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Your Own Trade Show? 13 Actionable Trade Show Planning Tasks to Launch Your Event

Are you in the process of planning your first trade show? If so, you have the right idea!

99% of marketers say trade shows provide a unique value that no other marketing method offers. There’s also a trade show for just about every industry and trade shows are hosted globally.

But planning a trade show isn’t easy. Most trade show experts plan their exhibit a whole year prior!

If you’re interested in hosting a trade show, it’s best to start preparing for the required tasks. This ensures your first trade show will be a success.

If you’re unsure about trade show planning, here are 13 tasks you should handle in advanced.

1. Set Your Overall Strategy for Your Vendors

To ensure you receive sales for years to come, you need to first set the overall strategy for your vendors.

This includes creating your trade show blueprint, knowing the different booth sizes, knowing which special guests you want to book, and deciding the other features for your event.

You also need to define your trade show purpose. Some trade shows are held as a B2B marketing event for companies of a certain niche, such as a corporate trade show.

Others are open to the public and the vendors’ goals are to try to increase sales and brand awareness.

Lastly, know the intended size of your trade show. You should settle on a smaller size trade show for your first year and work your way up as you gain more success.

2. Know Where You Want to Book the Trade Show

Once you have the basic trade show idea and trade show details, you’ll want to know where to host it. Hosting the trade show in your hometown is convenient for you. But is your hometown really going to draw in the guests you want?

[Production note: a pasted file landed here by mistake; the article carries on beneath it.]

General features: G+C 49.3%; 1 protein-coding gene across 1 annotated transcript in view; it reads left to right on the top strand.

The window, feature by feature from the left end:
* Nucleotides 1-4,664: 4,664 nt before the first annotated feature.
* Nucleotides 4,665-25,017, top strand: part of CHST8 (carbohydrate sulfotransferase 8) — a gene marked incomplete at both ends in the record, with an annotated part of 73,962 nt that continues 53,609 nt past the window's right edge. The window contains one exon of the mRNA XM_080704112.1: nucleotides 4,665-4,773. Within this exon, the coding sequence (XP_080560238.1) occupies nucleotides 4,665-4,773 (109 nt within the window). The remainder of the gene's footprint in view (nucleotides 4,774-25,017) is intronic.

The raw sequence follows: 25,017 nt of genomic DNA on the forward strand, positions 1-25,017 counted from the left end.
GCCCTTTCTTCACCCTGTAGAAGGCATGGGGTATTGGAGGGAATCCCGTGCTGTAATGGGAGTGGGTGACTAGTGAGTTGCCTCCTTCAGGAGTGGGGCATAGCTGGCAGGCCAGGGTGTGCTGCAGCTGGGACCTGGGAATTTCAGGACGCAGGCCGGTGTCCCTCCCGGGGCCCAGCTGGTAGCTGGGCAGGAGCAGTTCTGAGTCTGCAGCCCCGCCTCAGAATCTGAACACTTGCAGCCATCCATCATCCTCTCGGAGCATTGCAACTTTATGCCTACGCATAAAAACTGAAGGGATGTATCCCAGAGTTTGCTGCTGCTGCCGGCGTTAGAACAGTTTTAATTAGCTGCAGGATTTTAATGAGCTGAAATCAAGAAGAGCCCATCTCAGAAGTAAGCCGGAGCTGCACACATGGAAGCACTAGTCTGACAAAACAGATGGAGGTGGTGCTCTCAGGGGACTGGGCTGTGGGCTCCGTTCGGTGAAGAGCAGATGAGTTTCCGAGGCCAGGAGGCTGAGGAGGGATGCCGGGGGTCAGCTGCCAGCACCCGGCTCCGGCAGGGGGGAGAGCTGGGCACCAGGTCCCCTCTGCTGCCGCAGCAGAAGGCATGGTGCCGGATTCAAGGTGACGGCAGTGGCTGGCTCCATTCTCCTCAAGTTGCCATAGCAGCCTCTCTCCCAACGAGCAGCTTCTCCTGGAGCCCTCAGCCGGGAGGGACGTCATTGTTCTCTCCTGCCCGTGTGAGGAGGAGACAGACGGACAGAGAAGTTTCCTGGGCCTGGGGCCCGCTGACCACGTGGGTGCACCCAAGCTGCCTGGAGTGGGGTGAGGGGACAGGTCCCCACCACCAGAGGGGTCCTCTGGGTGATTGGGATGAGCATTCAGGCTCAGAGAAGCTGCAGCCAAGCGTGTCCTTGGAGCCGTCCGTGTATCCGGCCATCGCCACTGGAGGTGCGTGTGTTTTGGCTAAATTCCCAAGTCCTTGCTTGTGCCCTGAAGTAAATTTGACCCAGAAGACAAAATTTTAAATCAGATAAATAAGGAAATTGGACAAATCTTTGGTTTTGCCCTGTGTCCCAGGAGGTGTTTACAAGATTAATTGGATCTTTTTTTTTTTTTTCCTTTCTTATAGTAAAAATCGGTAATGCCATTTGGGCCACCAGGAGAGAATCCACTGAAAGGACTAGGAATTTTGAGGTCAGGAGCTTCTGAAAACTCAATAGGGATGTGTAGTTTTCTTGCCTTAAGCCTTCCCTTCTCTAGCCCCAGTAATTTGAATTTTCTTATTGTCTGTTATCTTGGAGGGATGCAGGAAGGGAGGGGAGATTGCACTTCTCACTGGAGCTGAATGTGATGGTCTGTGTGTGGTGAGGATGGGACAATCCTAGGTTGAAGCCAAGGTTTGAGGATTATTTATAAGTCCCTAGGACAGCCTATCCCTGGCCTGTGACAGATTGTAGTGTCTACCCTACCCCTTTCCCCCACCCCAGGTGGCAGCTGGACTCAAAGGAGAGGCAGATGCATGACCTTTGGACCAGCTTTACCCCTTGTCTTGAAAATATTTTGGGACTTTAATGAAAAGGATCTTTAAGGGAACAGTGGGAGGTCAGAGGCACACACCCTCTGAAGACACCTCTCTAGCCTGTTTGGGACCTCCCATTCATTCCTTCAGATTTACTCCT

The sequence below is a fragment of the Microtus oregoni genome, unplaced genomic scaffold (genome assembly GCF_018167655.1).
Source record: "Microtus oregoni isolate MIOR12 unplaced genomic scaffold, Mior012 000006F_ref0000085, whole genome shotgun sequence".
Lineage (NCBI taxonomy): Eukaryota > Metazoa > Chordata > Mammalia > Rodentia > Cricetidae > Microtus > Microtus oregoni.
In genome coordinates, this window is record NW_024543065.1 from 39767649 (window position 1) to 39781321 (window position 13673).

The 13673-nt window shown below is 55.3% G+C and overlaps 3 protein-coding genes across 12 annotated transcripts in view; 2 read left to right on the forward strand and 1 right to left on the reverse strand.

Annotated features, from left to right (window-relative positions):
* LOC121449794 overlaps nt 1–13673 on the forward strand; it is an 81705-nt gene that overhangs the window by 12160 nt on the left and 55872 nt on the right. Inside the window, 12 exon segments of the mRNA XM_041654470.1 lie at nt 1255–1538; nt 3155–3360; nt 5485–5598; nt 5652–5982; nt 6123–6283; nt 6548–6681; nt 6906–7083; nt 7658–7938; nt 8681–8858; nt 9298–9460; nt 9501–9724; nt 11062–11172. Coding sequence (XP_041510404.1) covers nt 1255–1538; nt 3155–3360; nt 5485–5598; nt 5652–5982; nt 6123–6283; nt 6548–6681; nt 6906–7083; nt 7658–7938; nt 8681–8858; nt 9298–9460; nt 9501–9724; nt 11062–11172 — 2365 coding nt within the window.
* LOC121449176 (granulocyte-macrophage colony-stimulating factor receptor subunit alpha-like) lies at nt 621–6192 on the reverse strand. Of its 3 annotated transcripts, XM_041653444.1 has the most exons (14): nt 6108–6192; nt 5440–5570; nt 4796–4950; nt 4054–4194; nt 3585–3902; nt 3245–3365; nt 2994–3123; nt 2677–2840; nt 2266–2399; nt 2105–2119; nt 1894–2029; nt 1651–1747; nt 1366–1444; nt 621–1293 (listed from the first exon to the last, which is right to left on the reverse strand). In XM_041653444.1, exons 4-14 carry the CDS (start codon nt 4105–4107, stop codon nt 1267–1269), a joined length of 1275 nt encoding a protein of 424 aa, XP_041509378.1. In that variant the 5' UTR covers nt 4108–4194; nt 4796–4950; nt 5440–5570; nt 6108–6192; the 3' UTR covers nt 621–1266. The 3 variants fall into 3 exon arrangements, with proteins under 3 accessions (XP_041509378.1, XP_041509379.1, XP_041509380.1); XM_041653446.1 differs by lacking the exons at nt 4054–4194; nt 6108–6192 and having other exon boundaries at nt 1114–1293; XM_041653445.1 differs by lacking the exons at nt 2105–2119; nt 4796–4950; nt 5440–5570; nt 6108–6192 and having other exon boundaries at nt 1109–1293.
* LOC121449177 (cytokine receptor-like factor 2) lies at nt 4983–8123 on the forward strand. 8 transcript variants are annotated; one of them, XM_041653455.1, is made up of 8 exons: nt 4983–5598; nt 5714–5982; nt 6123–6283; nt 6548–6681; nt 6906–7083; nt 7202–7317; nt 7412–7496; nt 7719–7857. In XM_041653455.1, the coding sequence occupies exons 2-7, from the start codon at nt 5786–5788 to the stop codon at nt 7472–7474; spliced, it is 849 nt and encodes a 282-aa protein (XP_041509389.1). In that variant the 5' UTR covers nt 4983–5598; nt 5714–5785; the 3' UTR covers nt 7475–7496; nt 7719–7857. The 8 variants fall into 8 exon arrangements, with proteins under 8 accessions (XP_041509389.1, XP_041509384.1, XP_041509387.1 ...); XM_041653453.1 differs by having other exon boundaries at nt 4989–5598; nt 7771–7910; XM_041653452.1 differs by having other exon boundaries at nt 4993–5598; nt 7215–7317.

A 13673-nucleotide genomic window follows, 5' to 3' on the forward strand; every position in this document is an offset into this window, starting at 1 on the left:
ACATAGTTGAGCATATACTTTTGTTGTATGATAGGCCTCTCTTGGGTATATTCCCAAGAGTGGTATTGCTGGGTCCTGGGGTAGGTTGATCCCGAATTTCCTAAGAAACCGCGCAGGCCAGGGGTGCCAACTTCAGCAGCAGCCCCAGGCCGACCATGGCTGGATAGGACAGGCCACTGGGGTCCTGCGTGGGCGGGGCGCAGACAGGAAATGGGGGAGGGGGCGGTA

The best way to decide this is by studying your niche. Is there one city, state, or country many companies and consumers live? This could be your hometown, but you may have to travel to accommodate your market.

If your market is scattered around the country or the world, you can take a look at the most popular trade show cities to get a better idea of where people are willing to travel to.

3. Choose the Hotel or Event Space

From here, choose the hotel or event space you’re hosting the trade show. Many hotels accommodate large spaces for trade shows.

This is also convenient if you suspect many guests will travel to your trade show; some hotels offer discount rates for those staying at the same hotel.

The hotel may even allow you to host a free hotel room giveaway, as a way to draw in more customers.

However, many hotel spaces are small and lack design flexibility. If you’re expecting a larger trade show, it’s best to find a larger event space such as a convention center.

4. Decide the Interactive Design Elements

If your trade show looks like a standard room, it’s not going to captivate your vendors and guests. After you choose the hotel or event space, visit the space consistently and decide what unique or interactive design elements to implement.

This can include hanging items, such as signs or décor. You may be able to adjust the flooring or walls to accommodate to the larger and more interactive booths.

For simpler and smaller events, changing up the lighting is the easiest way to create a unique space.

5. Book Special Guests

Special guests are what will really draw vendors and customers to your event.

Special guests are usually influencers in your industry. These influencers will give a presentation or hold a meeting.

Not sure which influencers to book? Don’t underestimate entertainment. Book music artists, painters, and even a special appearance from a famous person such as a movie star.

Keep in mind, you need to pay for accommodations for your guests. This includes flights, hotel rooms, and supplying catering or money so they can eat.

6. Promote Your Event

Once you decide these basics, it’s time to promote your event! The right marketing strategies will help raise awareness so vendors will reserve booths and customers will buy tickets.

How do you promote your event? Use a combination of digital and print marketing strategies. Print flyers and distribute them at non-competitor events in your niche. Create a website and social media pages.

Keep in mind, you need to do this early — six months at the very least. Your guests need plenty of time to book their flights and schedule hotel accommodations.